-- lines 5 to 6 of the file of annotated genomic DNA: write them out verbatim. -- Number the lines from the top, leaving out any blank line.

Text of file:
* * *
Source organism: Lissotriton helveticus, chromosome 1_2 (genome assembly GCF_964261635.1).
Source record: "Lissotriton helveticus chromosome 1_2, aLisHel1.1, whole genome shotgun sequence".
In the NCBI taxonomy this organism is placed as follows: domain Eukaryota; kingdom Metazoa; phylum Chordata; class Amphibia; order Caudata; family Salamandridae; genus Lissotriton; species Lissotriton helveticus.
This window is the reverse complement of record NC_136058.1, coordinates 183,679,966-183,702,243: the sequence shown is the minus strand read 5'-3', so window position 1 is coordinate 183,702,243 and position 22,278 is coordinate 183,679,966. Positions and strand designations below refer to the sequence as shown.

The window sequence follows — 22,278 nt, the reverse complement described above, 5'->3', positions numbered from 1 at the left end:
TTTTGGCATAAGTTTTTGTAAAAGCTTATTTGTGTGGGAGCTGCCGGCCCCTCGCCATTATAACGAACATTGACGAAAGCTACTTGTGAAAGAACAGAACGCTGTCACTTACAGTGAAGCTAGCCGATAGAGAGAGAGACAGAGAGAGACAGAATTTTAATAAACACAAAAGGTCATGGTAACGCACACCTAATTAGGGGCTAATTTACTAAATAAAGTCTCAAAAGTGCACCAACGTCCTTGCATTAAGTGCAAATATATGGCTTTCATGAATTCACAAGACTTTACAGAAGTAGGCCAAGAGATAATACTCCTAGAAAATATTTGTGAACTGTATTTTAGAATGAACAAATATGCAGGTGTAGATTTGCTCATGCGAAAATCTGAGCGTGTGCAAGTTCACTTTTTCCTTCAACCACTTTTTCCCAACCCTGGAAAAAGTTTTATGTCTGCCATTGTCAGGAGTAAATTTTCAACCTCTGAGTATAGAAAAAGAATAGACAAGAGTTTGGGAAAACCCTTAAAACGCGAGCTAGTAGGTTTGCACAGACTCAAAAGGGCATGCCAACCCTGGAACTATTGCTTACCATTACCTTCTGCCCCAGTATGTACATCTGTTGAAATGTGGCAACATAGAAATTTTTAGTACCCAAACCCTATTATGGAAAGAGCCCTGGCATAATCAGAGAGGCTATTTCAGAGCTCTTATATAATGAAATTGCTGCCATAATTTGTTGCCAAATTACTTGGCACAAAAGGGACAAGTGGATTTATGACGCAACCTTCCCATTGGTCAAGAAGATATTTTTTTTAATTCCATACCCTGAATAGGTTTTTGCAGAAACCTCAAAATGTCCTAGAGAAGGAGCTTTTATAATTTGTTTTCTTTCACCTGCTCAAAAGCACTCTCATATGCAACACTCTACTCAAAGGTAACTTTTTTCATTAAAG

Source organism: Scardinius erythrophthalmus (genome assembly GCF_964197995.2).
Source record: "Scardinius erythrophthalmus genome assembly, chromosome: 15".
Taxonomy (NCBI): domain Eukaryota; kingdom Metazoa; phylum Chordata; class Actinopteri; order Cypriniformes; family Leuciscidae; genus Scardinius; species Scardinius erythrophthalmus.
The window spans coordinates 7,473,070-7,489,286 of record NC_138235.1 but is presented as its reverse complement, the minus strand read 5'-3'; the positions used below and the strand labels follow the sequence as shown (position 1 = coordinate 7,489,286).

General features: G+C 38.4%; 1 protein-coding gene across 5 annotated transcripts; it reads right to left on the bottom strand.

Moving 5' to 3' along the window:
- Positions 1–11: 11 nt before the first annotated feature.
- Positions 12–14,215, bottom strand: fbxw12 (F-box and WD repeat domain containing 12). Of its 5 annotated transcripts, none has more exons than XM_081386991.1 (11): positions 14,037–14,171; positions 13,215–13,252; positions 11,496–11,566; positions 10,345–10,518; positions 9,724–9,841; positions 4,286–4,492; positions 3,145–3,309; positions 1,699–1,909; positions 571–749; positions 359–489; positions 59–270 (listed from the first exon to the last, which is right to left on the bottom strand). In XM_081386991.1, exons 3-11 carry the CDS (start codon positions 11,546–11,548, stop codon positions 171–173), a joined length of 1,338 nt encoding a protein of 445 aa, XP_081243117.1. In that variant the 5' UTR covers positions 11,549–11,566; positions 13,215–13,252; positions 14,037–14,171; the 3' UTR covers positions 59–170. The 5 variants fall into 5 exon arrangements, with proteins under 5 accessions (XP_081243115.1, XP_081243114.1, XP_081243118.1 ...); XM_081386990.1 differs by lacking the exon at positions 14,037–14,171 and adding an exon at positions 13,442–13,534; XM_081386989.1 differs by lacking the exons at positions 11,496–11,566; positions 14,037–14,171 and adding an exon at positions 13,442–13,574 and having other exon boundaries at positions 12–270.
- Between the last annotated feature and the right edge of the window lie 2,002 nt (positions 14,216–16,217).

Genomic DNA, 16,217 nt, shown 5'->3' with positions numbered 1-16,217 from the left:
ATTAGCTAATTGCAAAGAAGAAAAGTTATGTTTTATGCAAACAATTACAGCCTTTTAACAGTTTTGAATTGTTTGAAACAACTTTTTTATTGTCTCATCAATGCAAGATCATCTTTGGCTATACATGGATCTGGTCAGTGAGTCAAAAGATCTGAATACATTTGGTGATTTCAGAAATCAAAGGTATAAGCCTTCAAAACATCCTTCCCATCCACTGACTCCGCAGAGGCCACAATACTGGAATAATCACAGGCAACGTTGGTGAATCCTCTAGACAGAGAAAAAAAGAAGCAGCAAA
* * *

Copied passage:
The window sequence follows — 22,278 nt, the reverse complement described above, 5'->3', positions numbered from 1 at the left end:
TTTTGGCATAAGTTTTTGTAAAAGCTTATTTGTGTGGGAGCTGCCGGCCCCTCGCCATTATAACGAACATTGACGAAAGCTACTTGTGAAAGAACAGAACGCTGTCACTTACAGTGAAGCTAGCCGATAGAGAGAGAGACAGAGAGAGACAGAATTTTAATAAACACAAAAGGTCATGGTAACGCACACCTAATTAGGGGCTAATTTACTAAATAAAGTCTCAAAAGTGCACCAACGTCCTTGCATTAAGTGCAAATATATGGCTTTCATGAATTCACAAGACTTTACAGAAGTAGGCCAAGAGATAATACTCCTAGAAAATATTTGTGAACTGTATTTTAGAATGAACAAATATGCAGGTGTAGATTTGCTCATGCGAAAATCTGAGCGTGTGCAAGTTCACTTTTTCCTTCAACCACTTTTTCCCAACCCTGGAAAAAGTTTTATGTCTGCCATTGTCAGGAGTAAATTTTCAACCTCTGAGTATAGAAAAAGAATAGACAAGAGTTTGGGAAAACCCTTAAAACGCGAGCTAGTAGGTTTGCACAGACTCAAAAGGGCATGCCAACCCTGGAACTATTGCTTACCATTACCTTCTGCCCCAGTATGTACATCTGTTGAAATGTGGCAACATAGAAATTTTTAGTACCCAAACCCTATTATGGAAAGAGCCCTGGCATAATCAGAGAGGCTATTTCAGAGCTCTTATATAATGAAATTGCTGCCATAATTTGTTGCCAAATTACTTGGCACAAAAGGGACAAGTGGATTTATGACGCAACCTTCCCATTGGTCAAGAAGATATTTTTTTTAATTCCATACCCTGAATAGGTTTTTGCAGAAACCTCAAAATGTCCTAGAGAAGGAGCTTTTATAATTTGTTTTCTTTCACCTGCTCAAAAGCACTCTCATATGCAACACTCTACTCAAAGGTAACTTTTTTCATTAAAG